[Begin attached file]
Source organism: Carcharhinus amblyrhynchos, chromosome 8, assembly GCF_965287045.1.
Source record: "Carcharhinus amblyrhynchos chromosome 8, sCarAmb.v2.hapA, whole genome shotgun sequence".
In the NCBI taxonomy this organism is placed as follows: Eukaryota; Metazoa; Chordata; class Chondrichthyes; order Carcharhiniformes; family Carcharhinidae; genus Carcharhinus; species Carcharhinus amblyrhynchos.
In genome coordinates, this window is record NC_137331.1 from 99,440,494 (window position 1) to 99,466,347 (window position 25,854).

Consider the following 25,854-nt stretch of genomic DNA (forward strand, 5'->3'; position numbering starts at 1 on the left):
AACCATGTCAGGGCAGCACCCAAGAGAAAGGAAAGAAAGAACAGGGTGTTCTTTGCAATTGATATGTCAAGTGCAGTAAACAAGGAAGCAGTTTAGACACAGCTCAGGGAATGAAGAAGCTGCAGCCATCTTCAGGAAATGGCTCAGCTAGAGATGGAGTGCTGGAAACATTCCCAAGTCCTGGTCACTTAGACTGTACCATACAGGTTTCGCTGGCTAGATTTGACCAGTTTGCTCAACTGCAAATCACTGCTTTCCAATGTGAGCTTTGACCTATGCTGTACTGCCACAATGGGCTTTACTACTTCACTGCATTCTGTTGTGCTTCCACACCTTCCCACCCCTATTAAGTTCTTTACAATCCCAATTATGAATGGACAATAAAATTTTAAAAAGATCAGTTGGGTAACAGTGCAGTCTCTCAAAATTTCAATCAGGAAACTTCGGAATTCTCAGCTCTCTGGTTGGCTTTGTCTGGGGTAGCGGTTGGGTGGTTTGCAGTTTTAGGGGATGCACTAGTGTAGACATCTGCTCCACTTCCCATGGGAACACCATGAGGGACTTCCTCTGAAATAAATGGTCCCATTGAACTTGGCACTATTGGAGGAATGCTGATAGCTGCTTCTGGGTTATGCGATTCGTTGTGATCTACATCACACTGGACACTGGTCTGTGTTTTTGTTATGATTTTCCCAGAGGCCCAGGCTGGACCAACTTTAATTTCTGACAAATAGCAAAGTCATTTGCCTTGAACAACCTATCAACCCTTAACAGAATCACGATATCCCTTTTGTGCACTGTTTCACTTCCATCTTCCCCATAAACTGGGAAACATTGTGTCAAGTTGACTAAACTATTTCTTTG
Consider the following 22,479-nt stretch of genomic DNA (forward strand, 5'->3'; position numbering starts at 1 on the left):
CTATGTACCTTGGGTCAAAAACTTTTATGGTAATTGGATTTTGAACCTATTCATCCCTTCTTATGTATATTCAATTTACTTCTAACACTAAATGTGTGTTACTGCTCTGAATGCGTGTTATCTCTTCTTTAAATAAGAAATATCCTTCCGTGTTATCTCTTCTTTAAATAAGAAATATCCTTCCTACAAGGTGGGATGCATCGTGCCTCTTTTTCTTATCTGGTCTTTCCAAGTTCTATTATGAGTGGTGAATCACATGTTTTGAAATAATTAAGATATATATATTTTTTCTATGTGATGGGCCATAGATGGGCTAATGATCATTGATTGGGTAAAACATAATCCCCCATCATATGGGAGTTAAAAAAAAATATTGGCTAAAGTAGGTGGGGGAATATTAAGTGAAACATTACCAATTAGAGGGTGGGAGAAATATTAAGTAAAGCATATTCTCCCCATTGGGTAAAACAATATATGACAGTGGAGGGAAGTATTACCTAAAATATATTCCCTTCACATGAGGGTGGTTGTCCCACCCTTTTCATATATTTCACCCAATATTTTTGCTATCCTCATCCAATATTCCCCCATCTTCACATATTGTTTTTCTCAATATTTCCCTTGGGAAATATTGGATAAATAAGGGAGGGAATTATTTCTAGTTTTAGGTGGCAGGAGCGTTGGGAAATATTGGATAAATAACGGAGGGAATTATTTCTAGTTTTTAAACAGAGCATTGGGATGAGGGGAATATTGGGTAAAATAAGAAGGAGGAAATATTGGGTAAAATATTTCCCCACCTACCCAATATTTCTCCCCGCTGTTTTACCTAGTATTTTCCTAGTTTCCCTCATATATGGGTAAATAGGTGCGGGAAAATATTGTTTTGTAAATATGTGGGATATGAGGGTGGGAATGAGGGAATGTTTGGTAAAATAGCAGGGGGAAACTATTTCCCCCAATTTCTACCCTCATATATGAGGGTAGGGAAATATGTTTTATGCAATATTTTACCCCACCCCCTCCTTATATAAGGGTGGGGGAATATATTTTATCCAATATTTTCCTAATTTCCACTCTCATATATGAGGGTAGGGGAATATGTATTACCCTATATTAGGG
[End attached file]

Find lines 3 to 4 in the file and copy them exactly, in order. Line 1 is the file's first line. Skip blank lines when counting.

In the NCBI taxonomy this organism is placed as follows: Eukaryota; Metazoa; Chordata; class Chondrichthyes; order Carcharhiniformes; family Carcharhinidae; genus Carcharhinus; species Carcharhinus amblyrhynchos.
In genome coordinates, this window is record NC_137331.1 from 99,440,494 (window position 1) to 99,466,347 (window position 25,854).